The US Navy announced in a press release that they seized around 70 tons of missile fuel, going by ship from Iran to Yemen. A United Nations arms embargo has prohibited weapons transfers to the Houthis since 2014. Despite that, Iran long has been transferring rifles, rocket-propelled grenades, missiles and other weaponry to the Houthis via dhow shipments. Though Iran denies arming the Houthis, independent experts, Western nations and UN experts have traced components seized aboard the detained vessels, back to Iran. The US Navy said, the missile fuel components were hidden among bags of fertilizer aboard a ship bound to Yemen from Iran.
The Navy said the amount of ammonium perchlorate discovered could fuel more than a dozen medium-range ballistic missiles, the same weapons Yemen’s Iranian-backed Houthi rebels have used to target both, forces allied to the country’s internationally recognised government, and the Saudi-led coalition that supports them. During a weeklong search, sailors of the US Navy discovered bags of ammonium perchlorate hidden inside of what initially appeared to be a shipment of 100 tons of urea. The ship was intercepted on a route usually used to smuggle illicit weapons and drugs from Iran to Yemen.
“The EU has strong reasons to doubt the word of Iranian authorities even though there is still no evidence Iran is supplying missiles to Russia”, the Portuguese Foreign Affairs Minister João Gomes Cravinho is said to have told reporters.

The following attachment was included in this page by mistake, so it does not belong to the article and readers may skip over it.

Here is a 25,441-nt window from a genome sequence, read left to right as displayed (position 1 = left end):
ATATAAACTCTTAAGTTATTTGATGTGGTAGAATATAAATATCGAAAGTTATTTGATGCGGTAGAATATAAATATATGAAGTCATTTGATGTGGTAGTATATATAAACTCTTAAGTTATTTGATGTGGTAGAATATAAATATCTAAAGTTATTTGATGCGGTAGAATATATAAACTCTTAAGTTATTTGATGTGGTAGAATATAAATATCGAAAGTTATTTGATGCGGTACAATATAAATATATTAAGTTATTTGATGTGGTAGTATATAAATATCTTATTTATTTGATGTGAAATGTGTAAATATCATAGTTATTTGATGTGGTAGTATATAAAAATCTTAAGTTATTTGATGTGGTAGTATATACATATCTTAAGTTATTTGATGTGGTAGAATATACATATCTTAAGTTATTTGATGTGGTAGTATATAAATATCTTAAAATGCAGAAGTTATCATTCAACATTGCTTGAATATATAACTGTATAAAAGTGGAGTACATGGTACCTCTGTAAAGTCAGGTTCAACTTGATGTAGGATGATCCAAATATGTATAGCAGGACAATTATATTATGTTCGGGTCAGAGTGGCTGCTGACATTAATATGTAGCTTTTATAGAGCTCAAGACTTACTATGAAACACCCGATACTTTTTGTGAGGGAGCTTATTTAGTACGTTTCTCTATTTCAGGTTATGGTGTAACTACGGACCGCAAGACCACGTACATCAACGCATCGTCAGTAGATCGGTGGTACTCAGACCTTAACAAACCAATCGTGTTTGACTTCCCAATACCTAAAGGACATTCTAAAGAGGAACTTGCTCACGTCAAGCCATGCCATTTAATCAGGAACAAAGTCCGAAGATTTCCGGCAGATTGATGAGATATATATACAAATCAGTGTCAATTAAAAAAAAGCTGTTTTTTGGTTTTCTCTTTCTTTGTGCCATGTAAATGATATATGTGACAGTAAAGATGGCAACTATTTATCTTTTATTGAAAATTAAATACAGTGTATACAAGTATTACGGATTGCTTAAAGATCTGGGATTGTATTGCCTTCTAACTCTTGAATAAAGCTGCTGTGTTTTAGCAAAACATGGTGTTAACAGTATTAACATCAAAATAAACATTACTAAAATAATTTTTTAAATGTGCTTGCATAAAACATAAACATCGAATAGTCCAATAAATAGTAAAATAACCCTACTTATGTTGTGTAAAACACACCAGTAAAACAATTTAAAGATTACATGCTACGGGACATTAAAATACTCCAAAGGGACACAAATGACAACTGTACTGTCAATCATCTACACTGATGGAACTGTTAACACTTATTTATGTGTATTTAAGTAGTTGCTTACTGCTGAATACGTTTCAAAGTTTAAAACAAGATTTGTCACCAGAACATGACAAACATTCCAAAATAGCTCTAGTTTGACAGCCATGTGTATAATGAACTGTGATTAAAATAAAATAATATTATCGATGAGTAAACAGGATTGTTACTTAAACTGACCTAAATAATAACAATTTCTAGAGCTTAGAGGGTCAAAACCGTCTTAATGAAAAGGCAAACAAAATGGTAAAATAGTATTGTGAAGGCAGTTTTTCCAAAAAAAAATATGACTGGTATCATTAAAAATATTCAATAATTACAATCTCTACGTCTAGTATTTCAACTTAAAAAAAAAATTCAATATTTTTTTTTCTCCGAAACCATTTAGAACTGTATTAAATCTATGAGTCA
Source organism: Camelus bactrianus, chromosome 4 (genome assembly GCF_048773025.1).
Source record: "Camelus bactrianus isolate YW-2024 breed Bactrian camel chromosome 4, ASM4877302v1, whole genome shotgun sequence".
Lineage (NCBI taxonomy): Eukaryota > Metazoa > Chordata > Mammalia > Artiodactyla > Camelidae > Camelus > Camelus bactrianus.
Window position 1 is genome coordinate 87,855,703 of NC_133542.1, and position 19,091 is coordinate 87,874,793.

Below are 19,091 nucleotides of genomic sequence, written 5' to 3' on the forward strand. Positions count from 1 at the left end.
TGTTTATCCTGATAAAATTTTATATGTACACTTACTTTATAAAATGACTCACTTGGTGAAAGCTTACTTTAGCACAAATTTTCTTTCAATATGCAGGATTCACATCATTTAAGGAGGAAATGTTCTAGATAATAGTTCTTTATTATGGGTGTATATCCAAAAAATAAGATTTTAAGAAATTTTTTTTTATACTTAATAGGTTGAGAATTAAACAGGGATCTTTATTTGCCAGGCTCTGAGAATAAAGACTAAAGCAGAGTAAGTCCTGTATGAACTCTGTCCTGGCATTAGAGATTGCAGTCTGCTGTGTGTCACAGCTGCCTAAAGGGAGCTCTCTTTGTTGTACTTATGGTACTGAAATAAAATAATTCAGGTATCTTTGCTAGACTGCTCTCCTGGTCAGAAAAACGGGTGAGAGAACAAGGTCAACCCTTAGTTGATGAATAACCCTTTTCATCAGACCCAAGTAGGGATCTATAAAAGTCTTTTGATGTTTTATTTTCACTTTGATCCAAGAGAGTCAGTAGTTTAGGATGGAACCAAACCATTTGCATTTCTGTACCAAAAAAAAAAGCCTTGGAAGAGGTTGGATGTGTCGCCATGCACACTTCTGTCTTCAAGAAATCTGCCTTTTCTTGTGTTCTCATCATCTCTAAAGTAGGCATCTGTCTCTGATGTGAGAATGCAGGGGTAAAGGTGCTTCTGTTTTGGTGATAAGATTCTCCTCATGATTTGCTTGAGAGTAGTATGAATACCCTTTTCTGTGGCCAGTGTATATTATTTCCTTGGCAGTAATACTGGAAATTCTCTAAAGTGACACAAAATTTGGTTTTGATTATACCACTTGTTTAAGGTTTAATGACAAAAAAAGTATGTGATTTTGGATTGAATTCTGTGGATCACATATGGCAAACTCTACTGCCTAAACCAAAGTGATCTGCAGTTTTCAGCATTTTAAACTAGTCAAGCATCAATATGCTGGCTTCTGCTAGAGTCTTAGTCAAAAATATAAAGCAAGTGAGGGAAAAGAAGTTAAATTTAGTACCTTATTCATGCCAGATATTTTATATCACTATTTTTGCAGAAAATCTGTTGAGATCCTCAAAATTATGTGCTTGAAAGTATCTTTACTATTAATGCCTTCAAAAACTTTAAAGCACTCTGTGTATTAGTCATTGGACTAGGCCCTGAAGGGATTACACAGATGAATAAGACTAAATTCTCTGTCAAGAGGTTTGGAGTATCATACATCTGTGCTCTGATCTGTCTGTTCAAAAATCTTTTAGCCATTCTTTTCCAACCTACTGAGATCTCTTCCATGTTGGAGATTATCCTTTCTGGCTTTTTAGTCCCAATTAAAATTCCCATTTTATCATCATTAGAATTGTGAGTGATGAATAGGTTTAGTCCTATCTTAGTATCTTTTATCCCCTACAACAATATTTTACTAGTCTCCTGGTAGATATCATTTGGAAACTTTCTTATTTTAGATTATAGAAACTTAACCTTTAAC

European foreign ministers adopted sanctions against 29 individuals and three entities following the repression in Iran and the sale of drones to Russia for use in the war in Ukraine. Although, the minister did mention that EU has no evidence against Iran, which could prove that Iran did supply missiles to the Russians. But the minister insisted, that Iran had supplied drones to Russia. The issue will be back on the table at the meeting of EU heads of diplomacy in December.
Iran has found itself in more trouble, more so, after it was found that a few people died, and others were injured in a missile attack by Iran on the Iraqi Kurdistan area.
Iran launched strikes with drones and missiles, targeting centres of terrorist parties in the northern region of Iraq, Iranian Fars News Agency reported.
The headquarters of Iranian Kurdish opposition parties, including “Komala” and the Iranian Communist Party, was also bombed by a drone. Five Iranian missiles targeted a building used by the Kurdistan Democratic Party of Iran. The United Nations Mission in Iraq, “UNAMI”, condemned the Iranian bombing, calling on the Iraqi and Iranian sides to dialogue on “security concerns”.
Since the outbreak of protests in Iran, the Revolutionary Guards have launched several attacks on the bases of the Kurdistan region of Iraq, which Iran accuses of fomenting protest. In September 2022, the Revolutionary Guard confirmed the continuation of its operations in Iraqi Kurdistan “as long as the bases of terrorist groups are not removed” and as long as the regional authorities “do not act in accordance with their obligations”. These attacks continued despite warnings from the United States and the United Nations, which appear to be more rhetorical than before.
U.S. President Joe Biden and Chinese President Xi Jinping held a meeting at the G20 summit in Bali. Biden reportedly told Xi that the U.S. will have to take action to protect the U.S. and its allies if North Korea escalates tensions. Among the wide range of topics discussed was North Korea’s nuclear weapons program.